Most common presentation of malabsorption

Chronic diarrhea

63

Causes of malabsorption

Defects in intraluminal digestion, mucosal absorption, nutrient delivery

64

Irritable bowel syndrome

Often causes cramping, abd pain, bloating gas, diarrhea and constipation

65

Risks for irritable bowel syndrome

Young
Female
FHx of IBS

66

Crohn and ulcerative colitis

Chronic relapsing inflammatory disorders
Abnl local immune response against nl gut flora and probably self antigens, in genetically susceptible individuals

67

Epidemiology of Crohn disease

In US: 3-5/100,000
Between 15-30 yoa; can affect any age; minor peak at 60-70 yrs
Females sligthly more than males
Whites > nonwhites
Ashkenazi Jewish > non-Ashkenazi Jews

68

Clinical features of Crohn disease

Onset is usually insidious with a hx of recurrent diarrhea, crampy abd pain, fever, and gradual weight loss
Presentation is highly variable and unpredictable
In most pts, sx remit spontaneously or following therapy, but will recur with varying frequency and severity

69

Genetics of Crohn disease

Multifactorial inheritance
Increased risk: NOD2, HLA-DR7, HLA-DQ4
NOD2 plays a role in regulating the immune response to bacterial infection
Intestinal microenvironment may be an important environmental factor contributing to Crohn disease

70

Ulcerative colitis

Inflamattive disease of the colon, limited to the mucosa and submucosa
Begins in rectum and extends proximally
Granulomas absent
No skip lesions
Ulcers rarely extend below the submucosa
Higher risk of carcinoma development

71

Epidemiology of ulcerative colitis

Usually presents between 25-50 yoa, but can occur at any age
No differences between the sexes
Whites > nonwhites

72

Clinical features of ulcerative colitis

Insidious with cramps, tenesmus, lower abd pain with intense cramping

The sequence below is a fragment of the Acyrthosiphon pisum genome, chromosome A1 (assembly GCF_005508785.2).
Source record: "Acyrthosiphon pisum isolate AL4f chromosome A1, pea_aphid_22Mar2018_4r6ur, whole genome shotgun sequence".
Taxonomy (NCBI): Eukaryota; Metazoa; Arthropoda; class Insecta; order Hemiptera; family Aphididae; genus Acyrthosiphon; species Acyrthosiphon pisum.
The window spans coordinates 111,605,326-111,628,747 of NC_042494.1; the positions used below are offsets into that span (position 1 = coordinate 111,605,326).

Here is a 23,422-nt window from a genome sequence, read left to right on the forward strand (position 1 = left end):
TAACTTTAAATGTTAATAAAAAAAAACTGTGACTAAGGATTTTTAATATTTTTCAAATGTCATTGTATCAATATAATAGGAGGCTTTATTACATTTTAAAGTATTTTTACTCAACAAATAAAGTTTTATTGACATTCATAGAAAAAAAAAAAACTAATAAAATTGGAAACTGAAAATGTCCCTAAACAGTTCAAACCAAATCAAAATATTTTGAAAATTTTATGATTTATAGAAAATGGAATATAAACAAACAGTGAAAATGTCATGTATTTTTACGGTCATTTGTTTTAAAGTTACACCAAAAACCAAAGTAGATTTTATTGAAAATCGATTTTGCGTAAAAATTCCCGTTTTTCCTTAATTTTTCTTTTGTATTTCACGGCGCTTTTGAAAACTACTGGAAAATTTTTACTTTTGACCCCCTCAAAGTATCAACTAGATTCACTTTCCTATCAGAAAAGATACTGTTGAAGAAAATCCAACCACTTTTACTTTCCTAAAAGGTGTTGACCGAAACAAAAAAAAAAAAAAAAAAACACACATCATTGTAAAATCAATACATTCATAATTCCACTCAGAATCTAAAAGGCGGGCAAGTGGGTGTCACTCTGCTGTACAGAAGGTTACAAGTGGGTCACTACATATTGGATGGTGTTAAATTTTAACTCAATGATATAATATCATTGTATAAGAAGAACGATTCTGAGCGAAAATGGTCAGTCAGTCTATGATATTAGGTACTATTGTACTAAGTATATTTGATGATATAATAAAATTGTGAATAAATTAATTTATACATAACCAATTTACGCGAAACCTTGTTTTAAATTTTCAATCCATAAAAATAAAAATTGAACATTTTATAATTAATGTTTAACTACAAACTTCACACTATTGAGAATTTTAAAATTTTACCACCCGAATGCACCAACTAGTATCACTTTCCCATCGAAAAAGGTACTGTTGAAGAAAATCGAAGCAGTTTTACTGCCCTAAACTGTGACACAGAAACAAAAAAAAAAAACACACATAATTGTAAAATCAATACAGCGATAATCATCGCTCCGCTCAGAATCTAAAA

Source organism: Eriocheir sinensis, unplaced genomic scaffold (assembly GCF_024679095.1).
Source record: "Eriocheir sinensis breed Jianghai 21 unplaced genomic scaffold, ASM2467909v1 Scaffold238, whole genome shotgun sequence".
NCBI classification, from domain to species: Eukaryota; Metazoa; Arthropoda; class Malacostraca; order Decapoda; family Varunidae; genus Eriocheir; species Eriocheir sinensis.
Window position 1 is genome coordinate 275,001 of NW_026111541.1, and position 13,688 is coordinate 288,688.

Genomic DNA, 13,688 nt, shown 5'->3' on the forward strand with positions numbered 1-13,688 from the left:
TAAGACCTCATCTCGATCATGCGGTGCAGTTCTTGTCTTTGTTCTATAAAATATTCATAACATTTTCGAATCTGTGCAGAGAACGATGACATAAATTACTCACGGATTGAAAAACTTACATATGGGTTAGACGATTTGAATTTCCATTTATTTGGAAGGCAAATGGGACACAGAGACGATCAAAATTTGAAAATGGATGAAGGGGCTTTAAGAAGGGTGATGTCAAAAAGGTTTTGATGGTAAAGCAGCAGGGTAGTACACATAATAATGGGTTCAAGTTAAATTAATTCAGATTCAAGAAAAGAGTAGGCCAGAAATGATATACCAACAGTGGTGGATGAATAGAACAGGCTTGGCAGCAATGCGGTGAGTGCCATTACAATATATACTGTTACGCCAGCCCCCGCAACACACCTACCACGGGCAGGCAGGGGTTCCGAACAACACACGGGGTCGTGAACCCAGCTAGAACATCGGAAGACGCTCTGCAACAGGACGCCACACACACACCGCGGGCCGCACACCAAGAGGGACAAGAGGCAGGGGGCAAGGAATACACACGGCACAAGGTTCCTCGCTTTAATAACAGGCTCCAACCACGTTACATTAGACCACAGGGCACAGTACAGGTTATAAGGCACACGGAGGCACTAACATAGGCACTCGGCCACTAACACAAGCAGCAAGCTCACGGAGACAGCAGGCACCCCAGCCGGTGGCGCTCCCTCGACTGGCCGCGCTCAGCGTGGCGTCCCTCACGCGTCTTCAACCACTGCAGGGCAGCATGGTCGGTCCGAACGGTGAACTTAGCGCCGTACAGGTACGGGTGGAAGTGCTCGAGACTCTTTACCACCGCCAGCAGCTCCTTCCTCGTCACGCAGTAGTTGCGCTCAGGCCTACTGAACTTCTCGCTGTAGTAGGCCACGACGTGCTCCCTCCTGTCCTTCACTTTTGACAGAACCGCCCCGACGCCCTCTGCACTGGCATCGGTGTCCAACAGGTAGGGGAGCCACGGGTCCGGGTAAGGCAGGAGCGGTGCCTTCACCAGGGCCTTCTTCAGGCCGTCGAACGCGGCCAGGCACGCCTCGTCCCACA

Highly variable and unpredictable
Bloody mucoid diarrhea may persist for days or mos and subside, then recur after asymptomatic intervals of varying lengths

73

Genetics of ulcerative colitis

Increased risk associated with HLA-DRB1

74

Other differences between Crohn and ulcerative colitis

Crohn: patchy involvement, Ulcerative colitis: Continous involvement
Crohn: transmural inflammation, fistulas, strictures, Ulcerative colitis: Superficial inflammation

75

Tumors of the small and large intestine

Colon and rectum most often affected
Sporadic (85%) or familial (15%)
Benign (75%) or malignant (25%)
Solitary or multiple
Primary > secondary
Adenocarcinomas- 70% of all cancers from the GI tract

76

Etiology of colon cancer

Genetic factors
-Familial adenomatous polyposis
-Lynch syndrome (HNPCC)
Dietary factors, such as a "Western diet"
-Low fiber
-High carb
-High-fat content

77

Classification of intestinal tumors

Non-neoplastic polyps
Benign neoplasms
Malignant neoplasms

78

Non-neoplastic polyps

90% of all epithelial polyps
Present in over half of all people >60 yoa
Hyperplastic polyps most common polyps of colon and rectum
Multiple > single

79

Neoplastic polyps (adenomas)

Benign polyps
75% are tubular adenomas
Often multiple
Incidence increases with age

80

Colorectal cancer

98% of all cancers in the large intestine are adenocarcinomas
Almost always arise in benign adenomatous polyps
-Six or more mutations required for cancer to form
Peak incidence is 60-70 yoa

81

Two distinct pathways for the development of colon cancer

Adenomatous polyposis coli pathway (APC gene)
-Sporadic colon cancer
-Inherited colon cancer
Microsatellite instability pathway (DNA repair genes)
-Sporadic
-Inherited colon cancer

82

Familial adenomatous polyposis

Autosomal dominant
One mutant copy of the adenomatous polyposis coli (APC) gene is limited
2nd nl copy requires a somatic mutation, which causes the development of hundreds to thousands of benign adenomatous polyps
Polyps often develop into malignant growths and cause cancer of the colon and/or rectum, but only after a cell acquires mutations in numerous additional genes